10 Things Every Landlord Needs to Know Before Letting Out a Property

If you are thinking of renting out a property, or even if you are an established landlord, then there are certain boxes that need to be ticked before you can put the property on the market to let.

If not done correctly then you may find the house causing issues for you over the longer term.

Preparation is key to ensure a successful rental period for a landlord.

At James Kristian we have plenty of experience in handling properties for landlords, so we’ve put together a list to help you as a prospective landlord to make sure you get going on the right footing.

1. Make sure the property is competitively priced.

You must do your research when it comes to pricing your property for the rental market, everyone wants to maximise the rental profit you make every month.

However, if the property is overpriced it will sit empty as you lose tenants to more competitively priced properties.

The last thing you want is for a property to be sitting vacant for months.

The best way to research is to look at properties in your street, or the local area and see what they rent out at.

You can even book viewings to see how your property compares to others in terms of price and décor, this will help you to set your monthly rental price.

Then once you know the average prices for rent in your area, you can price accordingly and put the house on the market.

2. Plan for uncertain outcomes with the correct landlord insurance.

Landlord insurance is different from regular insurance, so make sure you have the correct insurance in place when you rent out your property.

If you don’t and something goes wrong, then you may be in serious trouble, both from a legal and financial standpoint.

A good landlord policy can cover you for rent protection, or if there are any legal disputes with your tenants.

But mostly it will cover you if there is any significant damage to the property, if you have a break in, or if there is damage to the property from a sitting tenant, the piece of mind that comes from having good robust policy in place is worth its weigh in gold.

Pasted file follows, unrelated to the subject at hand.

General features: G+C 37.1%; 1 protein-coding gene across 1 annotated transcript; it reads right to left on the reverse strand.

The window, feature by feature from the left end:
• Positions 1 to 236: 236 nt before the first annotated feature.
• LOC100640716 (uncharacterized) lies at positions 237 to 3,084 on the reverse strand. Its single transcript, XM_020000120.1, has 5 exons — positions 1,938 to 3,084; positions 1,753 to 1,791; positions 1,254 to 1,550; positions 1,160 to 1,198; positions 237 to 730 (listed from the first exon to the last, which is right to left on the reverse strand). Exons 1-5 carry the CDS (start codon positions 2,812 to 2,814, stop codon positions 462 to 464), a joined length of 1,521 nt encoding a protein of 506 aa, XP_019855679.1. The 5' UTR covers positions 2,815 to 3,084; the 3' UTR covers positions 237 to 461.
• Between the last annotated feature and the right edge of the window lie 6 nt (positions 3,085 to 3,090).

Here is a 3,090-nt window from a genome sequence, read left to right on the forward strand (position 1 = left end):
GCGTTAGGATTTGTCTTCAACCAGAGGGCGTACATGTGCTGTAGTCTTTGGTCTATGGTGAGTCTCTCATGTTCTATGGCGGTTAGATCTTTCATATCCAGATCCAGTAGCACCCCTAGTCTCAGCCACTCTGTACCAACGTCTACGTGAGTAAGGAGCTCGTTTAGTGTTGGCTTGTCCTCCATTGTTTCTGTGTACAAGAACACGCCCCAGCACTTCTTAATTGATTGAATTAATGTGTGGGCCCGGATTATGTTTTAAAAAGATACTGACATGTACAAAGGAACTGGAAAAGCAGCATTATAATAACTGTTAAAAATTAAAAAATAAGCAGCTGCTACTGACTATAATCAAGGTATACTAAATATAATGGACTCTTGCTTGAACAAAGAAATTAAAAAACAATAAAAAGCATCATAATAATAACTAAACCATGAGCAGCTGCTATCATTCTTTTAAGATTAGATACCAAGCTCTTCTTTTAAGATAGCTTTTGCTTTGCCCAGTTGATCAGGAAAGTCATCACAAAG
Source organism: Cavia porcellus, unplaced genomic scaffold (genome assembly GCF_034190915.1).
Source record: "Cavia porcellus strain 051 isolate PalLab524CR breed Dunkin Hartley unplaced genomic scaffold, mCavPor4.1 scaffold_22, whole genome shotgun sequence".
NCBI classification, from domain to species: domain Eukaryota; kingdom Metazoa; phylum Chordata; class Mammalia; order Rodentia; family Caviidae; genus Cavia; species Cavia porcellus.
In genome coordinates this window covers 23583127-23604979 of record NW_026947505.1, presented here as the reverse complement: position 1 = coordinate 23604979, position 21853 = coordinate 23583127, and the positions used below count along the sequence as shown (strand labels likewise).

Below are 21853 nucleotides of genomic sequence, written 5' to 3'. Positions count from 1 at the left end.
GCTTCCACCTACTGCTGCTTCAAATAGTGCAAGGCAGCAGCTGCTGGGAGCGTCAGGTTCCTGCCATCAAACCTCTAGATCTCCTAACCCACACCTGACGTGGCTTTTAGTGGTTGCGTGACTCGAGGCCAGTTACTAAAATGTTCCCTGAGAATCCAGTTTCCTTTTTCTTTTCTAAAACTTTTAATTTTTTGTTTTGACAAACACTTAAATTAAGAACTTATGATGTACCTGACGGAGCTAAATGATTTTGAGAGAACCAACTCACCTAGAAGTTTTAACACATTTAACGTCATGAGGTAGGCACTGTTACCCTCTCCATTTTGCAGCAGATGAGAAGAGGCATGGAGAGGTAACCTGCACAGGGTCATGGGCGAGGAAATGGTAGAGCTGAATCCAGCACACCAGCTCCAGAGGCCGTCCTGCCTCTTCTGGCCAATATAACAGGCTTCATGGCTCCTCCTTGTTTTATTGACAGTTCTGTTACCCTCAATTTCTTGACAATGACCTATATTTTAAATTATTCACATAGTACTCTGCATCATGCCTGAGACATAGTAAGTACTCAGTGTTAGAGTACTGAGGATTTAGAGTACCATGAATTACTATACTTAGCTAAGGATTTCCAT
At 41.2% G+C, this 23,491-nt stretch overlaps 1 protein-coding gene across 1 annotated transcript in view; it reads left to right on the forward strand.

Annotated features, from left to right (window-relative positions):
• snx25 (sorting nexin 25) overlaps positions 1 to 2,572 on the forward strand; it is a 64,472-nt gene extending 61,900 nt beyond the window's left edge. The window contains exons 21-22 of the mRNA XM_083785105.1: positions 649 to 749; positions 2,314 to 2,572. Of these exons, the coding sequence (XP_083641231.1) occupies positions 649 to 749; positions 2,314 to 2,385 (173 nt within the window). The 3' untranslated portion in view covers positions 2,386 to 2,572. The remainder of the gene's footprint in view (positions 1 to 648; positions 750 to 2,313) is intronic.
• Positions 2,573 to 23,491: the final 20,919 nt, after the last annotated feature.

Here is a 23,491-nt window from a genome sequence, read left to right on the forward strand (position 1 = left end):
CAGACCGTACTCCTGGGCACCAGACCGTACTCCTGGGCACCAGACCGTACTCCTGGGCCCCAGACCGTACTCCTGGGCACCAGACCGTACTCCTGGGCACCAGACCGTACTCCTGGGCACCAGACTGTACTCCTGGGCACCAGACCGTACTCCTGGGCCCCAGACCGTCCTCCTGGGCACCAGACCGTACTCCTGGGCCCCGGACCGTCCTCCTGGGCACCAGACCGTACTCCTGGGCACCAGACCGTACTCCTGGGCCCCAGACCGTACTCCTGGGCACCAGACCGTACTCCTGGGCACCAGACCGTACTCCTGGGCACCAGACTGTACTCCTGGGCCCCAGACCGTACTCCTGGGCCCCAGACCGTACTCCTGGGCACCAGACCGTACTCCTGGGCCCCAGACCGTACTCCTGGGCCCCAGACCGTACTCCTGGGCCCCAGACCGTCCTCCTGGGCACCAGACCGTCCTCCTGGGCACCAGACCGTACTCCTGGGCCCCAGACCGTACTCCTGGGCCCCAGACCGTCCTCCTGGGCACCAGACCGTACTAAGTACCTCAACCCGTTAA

3. Account for unseen expenses

One thing for sure if you’re a landlord, you will at some point have to pay out money you never accounted for. This may be from a broken window repair to having to replace a boiler.

Its very important that you have a reserve if money that you can tap into in an emergency. This is so important, and one of the main points new landlords overlook.

A pot of money is needed to pay the rent in times of void periods to see you through and pay the mortgage. Ideally you need at least six months’ worth of mortgage payments in reserve for void periods.

When the winter comes calling, this is generally when your expenses increase, especially when it comes to boiler repairs and leaks.

So its vital you have your emergency repair fund in place, a happy tenant tends to be a long term tenant, and fixing repairs quickly is one way to make sure your relationship and reputation as a landlord is well respected.

4. Pay attention to the law

If you’re a landlord with only one rental property, it is still a business, and as such needs to be treated as one.

You must be fully versed in the legal requirements for UK landlords, indeed you have to know any regional laws dictated by your local councils for tenancy requirements.

This is a heavily regulated industry and you need to make sure you stay on the right side of the law, you don’t want your own ignorance to cost you money, or wind you up in court because you don’t know the laws associated with being a landlord.

5. Know your tax obligations in relation to section 24.

The tax laws are not so friendly anymore for private landlords, and with the introduction of Section 24, and the phased reduction in tax relief for mortgage payments. It means you have to really crunch your numbers when it comes to making a profit from your rental income.